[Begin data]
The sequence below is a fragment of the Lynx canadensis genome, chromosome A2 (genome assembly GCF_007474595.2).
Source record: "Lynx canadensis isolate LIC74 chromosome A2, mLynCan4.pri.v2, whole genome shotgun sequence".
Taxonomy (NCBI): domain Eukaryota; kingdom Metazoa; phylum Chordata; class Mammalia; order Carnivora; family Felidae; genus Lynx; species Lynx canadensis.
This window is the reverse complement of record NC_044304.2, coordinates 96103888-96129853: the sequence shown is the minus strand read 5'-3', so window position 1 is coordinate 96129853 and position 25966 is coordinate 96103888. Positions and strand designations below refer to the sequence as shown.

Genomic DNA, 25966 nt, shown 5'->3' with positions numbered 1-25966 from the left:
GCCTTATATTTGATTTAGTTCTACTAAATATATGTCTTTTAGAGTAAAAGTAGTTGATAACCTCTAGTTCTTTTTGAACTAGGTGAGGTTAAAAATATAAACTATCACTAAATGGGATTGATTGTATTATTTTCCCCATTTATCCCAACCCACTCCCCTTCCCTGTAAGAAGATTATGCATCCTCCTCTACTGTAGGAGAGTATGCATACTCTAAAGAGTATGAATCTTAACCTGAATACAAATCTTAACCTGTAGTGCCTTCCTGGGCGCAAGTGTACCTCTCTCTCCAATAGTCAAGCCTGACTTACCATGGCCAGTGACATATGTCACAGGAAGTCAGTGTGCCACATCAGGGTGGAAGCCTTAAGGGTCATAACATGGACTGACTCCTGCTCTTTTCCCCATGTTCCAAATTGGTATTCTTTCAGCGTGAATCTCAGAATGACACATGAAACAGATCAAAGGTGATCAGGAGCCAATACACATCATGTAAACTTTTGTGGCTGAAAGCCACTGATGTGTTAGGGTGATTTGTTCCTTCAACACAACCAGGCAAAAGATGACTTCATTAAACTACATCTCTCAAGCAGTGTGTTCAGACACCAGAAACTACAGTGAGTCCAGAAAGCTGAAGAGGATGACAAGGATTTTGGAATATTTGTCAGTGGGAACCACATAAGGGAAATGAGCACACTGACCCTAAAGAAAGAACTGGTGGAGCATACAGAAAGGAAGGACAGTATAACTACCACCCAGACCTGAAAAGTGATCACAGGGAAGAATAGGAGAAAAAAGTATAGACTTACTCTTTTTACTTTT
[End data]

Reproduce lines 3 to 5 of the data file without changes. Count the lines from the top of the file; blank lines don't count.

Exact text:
Taxonomy (NCBI): domain Eukaryota; kingdom Metazoa; phylum Chordata; class Mammalia; order Carnivora; family Felidae; genus Lynx; species Lynx canadensis.
This window is the reverse complement of record NC_044304.2, coordinates 96103888-96129853: the sequence shown is the minus strand read 5'-3', so window position 1 is coordinate 96129853 and position 25966 is coordinate 96103888. Positions and strand designations below refer to the sequence as shown.

Genomic DNA, 25966 nt, shown 5'->3' with positions numbered 1-25966 from the left: